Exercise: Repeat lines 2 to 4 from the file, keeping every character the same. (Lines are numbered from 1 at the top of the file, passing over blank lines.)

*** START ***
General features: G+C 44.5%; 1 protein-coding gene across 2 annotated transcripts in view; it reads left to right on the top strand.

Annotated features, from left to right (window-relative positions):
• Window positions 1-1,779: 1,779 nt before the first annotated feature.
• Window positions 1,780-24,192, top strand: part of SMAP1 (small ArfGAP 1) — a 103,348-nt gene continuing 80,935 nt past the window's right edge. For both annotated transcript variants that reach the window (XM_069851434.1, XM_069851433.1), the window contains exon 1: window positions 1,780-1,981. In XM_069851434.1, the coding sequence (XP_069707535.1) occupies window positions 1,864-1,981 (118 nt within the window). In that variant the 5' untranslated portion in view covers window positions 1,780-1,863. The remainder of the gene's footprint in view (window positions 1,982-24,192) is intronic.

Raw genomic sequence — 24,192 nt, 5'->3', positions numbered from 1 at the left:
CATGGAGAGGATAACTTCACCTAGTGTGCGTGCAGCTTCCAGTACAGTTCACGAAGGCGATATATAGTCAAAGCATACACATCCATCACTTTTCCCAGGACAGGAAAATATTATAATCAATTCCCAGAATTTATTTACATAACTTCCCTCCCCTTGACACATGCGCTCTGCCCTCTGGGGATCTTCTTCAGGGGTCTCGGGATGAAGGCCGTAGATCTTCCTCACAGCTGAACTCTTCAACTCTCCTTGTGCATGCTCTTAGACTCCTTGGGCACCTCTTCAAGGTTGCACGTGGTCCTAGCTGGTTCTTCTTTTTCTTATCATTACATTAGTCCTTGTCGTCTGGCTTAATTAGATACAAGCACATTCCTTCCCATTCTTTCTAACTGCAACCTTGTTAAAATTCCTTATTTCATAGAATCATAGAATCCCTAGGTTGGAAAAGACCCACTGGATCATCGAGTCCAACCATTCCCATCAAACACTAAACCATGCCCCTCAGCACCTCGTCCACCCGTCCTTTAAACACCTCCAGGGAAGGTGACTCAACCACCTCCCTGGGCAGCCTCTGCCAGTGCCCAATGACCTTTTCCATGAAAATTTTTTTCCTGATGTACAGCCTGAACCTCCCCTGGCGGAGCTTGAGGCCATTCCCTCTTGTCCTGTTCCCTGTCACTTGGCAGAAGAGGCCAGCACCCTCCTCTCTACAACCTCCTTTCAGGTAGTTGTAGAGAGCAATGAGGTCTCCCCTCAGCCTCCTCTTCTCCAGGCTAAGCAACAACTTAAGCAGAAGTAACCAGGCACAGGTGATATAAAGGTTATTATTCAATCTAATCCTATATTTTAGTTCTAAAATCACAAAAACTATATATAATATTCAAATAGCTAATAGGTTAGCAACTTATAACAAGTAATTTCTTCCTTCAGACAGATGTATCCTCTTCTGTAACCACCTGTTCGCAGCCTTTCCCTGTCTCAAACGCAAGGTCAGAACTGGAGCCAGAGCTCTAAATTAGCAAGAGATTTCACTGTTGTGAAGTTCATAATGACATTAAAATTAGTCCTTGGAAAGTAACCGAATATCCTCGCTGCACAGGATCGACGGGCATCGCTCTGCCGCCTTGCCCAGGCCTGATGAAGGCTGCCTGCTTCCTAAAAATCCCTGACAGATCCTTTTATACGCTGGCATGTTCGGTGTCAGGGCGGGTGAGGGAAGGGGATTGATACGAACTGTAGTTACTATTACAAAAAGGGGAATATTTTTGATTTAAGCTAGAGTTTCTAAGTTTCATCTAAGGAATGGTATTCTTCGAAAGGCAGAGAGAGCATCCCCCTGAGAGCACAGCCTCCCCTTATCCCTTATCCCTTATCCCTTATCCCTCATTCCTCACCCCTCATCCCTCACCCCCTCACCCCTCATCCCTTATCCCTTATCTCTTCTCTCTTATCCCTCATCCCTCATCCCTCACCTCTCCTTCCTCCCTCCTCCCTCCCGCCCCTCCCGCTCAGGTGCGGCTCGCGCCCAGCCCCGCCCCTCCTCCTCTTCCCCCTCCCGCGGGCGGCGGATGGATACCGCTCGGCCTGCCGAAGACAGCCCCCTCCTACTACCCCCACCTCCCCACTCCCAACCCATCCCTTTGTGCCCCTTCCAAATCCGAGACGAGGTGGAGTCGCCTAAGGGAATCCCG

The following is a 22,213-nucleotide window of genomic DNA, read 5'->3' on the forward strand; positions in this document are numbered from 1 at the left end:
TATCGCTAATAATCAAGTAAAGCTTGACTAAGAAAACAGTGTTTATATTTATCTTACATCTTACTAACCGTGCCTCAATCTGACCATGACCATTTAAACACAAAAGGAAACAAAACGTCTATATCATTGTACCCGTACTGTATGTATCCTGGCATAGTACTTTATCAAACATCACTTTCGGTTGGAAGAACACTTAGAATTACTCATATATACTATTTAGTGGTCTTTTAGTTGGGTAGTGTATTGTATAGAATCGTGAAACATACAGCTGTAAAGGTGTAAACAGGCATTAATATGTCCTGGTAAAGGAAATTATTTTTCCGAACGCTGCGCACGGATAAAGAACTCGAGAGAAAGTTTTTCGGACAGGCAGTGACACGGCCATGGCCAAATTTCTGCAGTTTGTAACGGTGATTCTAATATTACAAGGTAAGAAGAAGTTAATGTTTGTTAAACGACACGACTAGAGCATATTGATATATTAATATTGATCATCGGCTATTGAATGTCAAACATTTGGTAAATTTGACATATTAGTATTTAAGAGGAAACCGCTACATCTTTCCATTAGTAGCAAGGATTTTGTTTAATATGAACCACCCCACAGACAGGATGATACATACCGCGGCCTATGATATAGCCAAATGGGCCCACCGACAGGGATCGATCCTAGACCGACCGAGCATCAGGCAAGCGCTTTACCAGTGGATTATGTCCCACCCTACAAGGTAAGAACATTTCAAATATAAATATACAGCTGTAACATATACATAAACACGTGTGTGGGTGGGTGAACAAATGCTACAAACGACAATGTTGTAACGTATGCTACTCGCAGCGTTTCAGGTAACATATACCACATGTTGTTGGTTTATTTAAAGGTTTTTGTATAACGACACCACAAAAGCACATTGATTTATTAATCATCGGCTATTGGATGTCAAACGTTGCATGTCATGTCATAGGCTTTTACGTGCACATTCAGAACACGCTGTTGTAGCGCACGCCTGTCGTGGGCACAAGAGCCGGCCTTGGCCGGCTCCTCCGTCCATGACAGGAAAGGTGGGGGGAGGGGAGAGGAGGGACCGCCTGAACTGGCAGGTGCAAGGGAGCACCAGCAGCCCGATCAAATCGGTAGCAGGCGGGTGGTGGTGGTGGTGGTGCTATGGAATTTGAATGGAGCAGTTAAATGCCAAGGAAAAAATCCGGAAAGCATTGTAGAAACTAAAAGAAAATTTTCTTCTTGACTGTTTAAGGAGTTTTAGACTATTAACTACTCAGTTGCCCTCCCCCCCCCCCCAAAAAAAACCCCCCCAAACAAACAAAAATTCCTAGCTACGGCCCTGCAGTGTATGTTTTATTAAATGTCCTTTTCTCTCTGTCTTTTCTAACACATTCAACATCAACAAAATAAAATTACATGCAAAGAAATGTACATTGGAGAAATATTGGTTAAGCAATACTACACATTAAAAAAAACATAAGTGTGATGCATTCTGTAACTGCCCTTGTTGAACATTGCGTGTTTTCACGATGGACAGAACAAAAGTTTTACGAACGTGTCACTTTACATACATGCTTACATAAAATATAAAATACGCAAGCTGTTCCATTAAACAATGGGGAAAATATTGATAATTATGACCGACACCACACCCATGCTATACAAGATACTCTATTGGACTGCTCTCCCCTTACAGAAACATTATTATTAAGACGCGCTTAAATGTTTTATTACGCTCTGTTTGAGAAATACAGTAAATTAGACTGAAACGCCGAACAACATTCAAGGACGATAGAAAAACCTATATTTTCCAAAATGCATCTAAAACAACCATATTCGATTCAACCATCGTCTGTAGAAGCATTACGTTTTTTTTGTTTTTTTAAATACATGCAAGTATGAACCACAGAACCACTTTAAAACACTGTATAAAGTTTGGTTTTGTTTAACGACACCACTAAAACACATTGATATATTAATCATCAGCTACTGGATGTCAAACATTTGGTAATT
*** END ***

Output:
Annotated features, from left to right (window-relative positions):
• Window positions 1-1,779: 1,779 nt before the first annotated feature.
• Window positions 1,780-24,192, top strand: part of SMAP1 (small ArfGAP 1) — a 103,348-nt gene continuing 80,935 nt past the window's right edge. For both annotated transcript variants that reach the window (XM_069851434.1, XM_069851433.1), the window contains exon 1: window positions 1,780-1,981. In XM_069851434.1, the coding sequence (XP_069707535.1) occupies window positions 1,864-1,981 (118 nt within the window). In that variant the 5' untranslated portion in view covers window positions 1,780-1,863. The remainder of the gene's footprint in view (window positions 1,982-24,192) is intronic.